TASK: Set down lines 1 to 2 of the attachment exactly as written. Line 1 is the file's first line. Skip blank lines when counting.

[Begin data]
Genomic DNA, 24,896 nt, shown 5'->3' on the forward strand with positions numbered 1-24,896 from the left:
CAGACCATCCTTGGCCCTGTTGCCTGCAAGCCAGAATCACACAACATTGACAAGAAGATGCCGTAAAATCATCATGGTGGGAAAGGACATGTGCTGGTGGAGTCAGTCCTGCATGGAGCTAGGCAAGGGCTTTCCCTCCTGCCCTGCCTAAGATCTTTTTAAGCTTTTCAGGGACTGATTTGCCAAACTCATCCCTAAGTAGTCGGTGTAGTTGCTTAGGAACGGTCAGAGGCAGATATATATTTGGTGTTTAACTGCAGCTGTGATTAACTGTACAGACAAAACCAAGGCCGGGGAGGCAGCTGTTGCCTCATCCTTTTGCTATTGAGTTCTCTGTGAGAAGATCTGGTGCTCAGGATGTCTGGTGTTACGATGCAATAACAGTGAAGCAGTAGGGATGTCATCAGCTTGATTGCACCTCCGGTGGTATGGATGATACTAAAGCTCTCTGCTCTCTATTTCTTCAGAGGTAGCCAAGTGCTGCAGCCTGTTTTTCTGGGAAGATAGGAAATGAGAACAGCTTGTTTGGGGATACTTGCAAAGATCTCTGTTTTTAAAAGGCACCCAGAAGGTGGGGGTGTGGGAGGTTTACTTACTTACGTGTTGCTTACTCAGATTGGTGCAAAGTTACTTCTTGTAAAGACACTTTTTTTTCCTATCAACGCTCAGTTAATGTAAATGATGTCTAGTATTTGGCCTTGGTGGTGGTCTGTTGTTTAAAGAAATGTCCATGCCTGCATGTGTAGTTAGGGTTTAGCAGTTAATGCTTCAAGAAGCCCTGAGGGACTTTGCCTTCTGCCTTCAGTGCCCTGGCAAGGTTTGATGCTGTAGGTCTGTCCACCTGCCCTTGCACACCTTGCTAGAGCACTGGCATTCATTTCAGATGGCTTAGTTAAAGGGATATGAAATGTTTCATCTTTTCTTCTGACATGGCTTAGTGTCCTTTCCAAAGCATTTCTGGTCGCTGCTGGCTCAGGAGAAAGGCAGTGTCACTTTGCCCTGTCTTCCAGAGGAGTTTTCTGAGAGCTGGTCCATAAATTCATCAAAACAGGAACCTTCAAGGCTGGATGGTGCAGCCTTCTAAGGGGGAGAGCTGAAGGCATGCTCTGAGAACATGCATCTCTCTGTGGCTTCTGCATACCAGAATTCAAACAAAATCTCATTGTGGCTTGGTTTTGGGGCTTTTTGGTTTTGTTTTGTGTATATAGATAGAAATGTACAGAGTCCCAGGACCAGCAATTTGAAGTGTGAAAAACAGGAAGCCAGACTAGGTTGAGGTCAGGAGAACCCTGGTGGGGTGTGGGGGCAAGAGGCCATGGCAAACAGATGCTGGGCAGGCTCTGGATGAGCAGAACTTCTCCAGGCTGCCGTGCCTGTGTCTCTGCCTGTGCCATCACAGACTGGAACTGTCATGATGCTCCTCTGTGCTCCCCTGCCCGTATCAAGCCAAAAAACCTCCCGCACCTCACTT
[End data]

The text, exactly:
Genomic DNA, 24,896 nt, shown 5'->3' on the forward strand with positions numbered 1-24,896 from the left:
CAGACCATCCTTGGCCCTGTTGCCTGCAAGCCAGAATCACACAACATTGACAAGAAGATGCCGTAAAATCATCATGGTGGGAAAGGACATGTGCTGGTGGAGTCAGTCCTGCATGGAGCTAGGCAAGGGCTTTCCCTCCTGCCCTGCCTAAGATCTTTTTAAGCTTTTCAGGGACTGATTTGCCAAACTCATCCCTAAGTAGTCGGTGTAGTTGCTTAGGAACGGTCAGAGGCAGATATATATTTGGTGTTTAACTGCAGCTGTGATTAACTGTACAGACAAAACCAAGGCCGGGGAGGCAGCTGTTGCCTCATCCTTTTGCTATTGAGTTCTCTGTGAGAAGATCTGGTGCTCAGGATGTCTGGTGTTACGATGCAATAACAGTGAAGCAGTAGGGATGTCATCAGCTTGATTGCACCTCCGGTGGTATGGATGATACTAAAGCTCTCTGCTCTCTATTTCTTCAGAGGTAGCCAAGTGCTGCAGCCTGTTTTTCTGGGAAGATAGGAAATGAGAACAGCTTGTTTGGGGATACTTGCAAAGATCTCTGTTTTTAAAAGGCACCCAGAAGGTGGGGGTGTGGGAGGTTTACTTACTTACGTGTTGCTTACTCAGATTGGTGCAAAGTTACTTCTTGTAAAGACACTTTTTTTTCCTATCAACGCTCAGTTAATGTAAATGATGTCTAGTATTTGGCCTTGGTGGTGGTCTGTTGTTTAAAGAAATGTCCATGCCTGCATGTGTAGTTAGGGTTTAGCAGTTAATGCTTCAAGAAGCCCTGAGGGACTTTGCCTTCTGCCTTCAGTGCCCTGGCAAGGTTTGATGCTGTAGGTCTGTCCACCTGCCCTTGCACACCTTGCTAGAGCACTGGCATTCATTTCAGATGGCTTAGTTAAAGGGATATGAAATGTTTCATCTTTTCTTCTGACATGGCTTAGTGTCCTTTCCAAAGCATTTCTGGTCGCTGCTGGCTCAGGAGAAAGGCAGTGTCACTTTGCCCTGTCTTCCAGAGGAGTTTTCTGAGAGCTGGTCCATAAATTCATCAAAACAGGAACCTTCAAGGCTGGATGGTGCAGCCTTCTAAGGGGGAGAGCTGAAGGCATGCTCTGAGAACATGCATCTCTCTGTGGCTTCTGCATACCAGAATTCAAACAAAATCTCATTGTGGCTTGGTTTTGGGGCTTTTTGGTTTTGTTTTGTGTATATAGATAGAAATGTACAGAGTCCCAGGACCAGCAATTTGAAGTGTGAAAAACAGGAAGCCAGACTAGGTTGAGGTCAGGAGAACCCTGGTGGGGTGTGGGGGCAAGAGGCCATGGCAAACAGATGCTGGGCAGGCTCTGGATGAGCAGAACTTCTCCAGGCTGCCGTGCCTGTGTCTCTGCCTGTGCCATCACAGACTGGAACTGTCATGATGCTCCTCTGTGCTCCCCTGCCCGTATCAAGCCAAAAAACCTCCCGCACCTCACTT